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Micro-change and Macro-change in Diachronic Syntax$
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Eric Mathieu and Robert Truswell

Print publication date: 2017

Print ISBN-13: 9780198747840

Published to Oxford Scholarship Online: August 2017

DOI: 10.1093/oso/9780198747840.001.0001

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PRINTED FROM OXFORD SCHOLARSHIP ONLINE (oxford.universitypressscholarship.com). (c) Copyright Oxford University Press, 2021. All Rights Reserved. An individual user may print out a PDF of a single chapter of a monograph in OSO for personal use. date: 23 October 2021

Leftward Stylistic Displacement (LSD) in Medieval French

Leftward Stylistic Displacement (LSD) in Medieval French

Chapter:
(p.145) 10 Leftward Stylistic Displacement (LSD) in Medieval French
Source:
Micro-change and Macro-change in Diachronic Syntax
Author(s):

Marie Labelle

Paul Hirschbühler

Publisher:
Oxford University Press
DOI:10.1093/oso/9780198747840.003.0010

It is argued that, contrary to recent analyses, there was no stylistic fronting of the Icelandic type in Medieval French but a number of leftward stylistic displacements (LSD). The arguments against a stylistic fronting analysis include the absence of intervention effects and the absence of an empty subject condition. It is also argued that the LSD expression may have a diversity of informational roles and that the variety of constructions observed may be accounted for by a combination of (remnant) VP movement and short scrambling. Finally, three distinct constructions are identified: a V2 construction, an LSDLeft construction, with the LSD expression to the left of the subject, and an LSDRight construction, with the LSD expression to the right of the subject. LSDRight is the unmarked construction, and it includes the case where the subject position is unfilled.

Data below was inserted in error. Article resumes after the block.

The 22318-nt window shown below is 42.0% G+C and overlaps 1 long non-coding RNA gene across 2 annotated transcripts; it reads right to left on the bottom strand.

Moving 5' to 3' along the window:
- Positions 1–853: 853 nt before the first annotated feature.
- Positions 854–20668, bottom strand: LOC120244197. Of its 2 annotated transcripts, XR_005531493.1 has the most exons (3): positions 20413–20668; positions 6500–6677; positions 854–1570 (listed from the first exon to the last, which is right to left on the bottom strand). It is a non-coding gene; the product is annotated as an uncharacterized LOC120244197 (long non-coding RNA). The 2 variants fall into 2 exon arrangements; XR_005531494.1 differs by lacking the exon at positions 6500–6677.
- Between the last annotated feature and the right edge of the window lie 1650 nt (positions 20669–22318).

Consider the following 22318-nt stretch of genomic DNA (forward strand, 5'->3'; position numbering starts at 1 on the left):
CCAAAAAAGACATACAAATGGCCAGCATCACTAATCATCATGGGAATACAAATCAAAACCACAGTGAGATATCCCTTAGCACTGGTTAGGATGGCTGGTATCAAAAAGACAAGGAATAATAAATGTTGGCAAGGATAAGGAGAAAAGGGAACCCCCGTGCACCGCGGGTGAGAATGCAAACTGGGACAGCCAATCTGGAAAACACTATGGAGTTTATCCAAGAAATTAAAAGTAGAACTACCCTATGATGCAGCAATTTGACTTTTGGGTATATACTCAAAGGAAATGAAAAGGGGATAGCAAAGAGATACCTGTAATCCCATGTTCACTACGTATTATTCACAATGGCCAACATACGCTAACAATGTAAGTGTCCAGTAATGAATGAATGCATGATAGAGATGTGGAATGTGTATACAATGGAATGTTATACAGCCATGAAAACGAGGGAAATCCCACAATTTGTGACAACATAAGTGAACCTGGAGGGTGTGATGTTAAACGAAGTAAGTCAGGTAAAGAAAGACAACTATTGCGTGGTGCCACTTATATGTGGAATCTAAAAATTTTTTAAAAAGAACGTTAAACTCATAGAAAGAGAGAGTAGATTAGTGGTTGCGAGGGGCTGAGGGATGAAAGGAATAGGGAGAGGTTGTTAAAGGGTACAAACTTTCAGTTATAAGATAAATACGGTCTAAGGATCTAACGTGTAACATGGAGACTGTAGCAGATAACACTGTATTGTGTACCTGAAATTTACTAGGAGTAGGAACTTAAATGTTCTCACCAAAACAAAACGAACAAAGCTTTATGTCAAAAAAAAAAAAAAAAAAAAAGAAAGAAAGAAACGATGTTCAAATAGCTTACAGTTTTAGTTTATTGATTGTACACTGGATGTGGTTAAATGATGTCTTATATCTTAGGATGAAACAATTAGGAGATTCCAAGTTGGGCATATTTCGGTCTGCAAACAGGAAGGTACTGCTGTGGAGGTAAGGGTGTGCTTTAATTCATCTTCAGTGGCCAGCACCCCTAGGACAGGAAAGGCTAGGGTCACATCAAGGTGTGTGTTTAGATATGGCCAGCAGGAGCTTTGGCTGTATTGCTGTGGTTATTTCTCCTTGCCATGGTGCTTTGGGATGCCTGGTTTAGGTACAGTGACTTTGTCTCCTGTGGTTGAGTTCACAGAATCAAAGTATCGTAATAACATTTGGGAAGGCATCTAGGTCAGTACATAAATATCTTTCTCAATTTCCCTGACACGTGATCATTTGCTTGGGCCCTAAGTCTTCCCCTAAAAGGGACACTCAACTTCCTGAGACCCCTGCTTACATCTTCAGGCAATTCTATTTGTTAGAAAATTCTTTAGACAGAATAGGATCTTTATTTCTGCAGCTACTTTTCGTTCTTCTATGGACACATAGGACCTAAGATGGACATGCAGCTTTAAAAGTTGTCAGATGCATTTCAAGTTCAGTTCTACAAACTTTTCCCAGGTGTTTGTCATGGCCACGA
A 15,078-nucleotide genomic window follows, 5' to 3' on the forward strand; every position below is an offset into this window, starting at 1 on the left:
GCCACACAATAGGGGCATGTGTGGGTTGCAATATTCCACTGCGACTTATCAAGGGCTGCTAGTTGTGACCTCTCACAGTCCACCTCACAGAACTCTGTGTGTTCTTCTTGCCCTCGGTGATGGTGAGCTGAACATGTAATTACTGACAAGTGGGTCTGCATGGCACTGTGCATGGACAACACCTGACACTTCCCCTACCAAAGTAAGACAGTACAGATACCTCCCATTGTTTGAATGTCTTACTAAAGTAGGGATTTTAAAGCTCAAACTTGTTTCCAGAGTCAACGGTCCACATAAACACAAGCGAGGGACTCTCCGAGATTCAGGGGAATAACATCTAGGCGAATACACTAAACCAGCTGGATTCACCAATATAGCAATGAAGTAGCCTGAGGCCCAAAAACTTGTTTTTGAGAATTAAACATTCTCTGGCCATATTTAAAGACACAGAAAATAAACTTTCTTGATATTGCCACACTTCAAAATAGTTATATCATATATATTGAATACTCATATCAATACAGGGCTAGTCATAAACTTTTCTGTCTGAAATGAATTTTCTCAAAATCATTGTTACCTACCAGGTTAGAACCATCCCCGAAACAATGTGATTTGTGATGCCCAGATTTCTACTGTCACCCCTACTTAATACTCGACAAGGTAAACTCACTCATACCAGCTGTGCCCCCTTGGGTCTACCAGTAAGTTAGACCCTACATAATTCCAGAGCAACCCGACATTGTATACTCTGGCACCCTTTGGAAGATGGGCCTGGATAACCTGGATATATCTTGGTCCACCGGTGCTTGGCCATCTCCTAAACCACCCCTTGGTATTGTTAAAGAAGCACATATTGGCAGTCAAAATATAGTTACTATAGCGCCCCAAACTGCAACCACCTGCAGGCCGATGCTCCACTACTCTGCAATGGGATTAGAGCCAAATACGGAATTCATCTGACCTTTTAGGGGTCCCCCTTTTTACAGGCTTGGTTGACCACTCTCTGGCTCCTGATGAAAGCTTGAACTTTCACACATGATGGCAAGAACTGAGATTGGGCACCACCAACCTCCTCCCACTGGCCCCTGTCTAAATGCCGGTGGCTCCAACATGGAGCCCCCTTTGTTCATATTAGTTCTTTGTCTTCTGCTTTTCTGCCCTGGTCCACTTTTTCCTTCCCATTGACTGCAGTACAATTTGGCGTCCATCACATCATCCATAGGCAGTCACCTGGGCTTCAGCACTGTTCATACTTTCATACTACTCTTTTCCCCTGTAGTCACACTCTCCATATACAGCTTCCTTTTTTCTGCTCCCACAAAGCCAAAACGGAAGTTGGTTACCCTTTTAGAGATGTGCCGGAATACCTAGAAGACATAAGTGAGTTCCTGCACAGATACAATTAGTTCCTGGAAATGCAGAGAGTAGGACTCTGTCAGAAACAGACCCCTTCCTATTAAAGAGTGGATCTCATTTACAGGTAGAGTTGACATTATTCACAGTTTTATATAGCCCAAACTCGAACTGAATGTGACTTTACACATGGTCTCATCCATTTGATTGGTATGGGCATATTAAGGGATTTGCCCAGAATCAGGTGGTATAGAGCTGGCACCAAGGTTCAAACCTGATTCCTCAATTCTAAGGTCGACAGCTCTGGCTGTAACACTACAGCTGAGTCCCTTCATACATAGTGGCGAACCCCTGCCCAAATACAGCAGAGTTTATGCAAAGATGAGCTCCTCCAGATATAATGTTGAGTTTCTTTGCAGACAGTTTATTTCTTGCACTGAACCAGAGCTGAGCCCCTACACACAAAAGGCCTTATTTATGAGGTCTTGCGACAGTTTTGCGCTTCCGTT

Keywords:   stylistic fronting, Leftward Stylistic Displacement, Medieval French, intervention effects, subject condition

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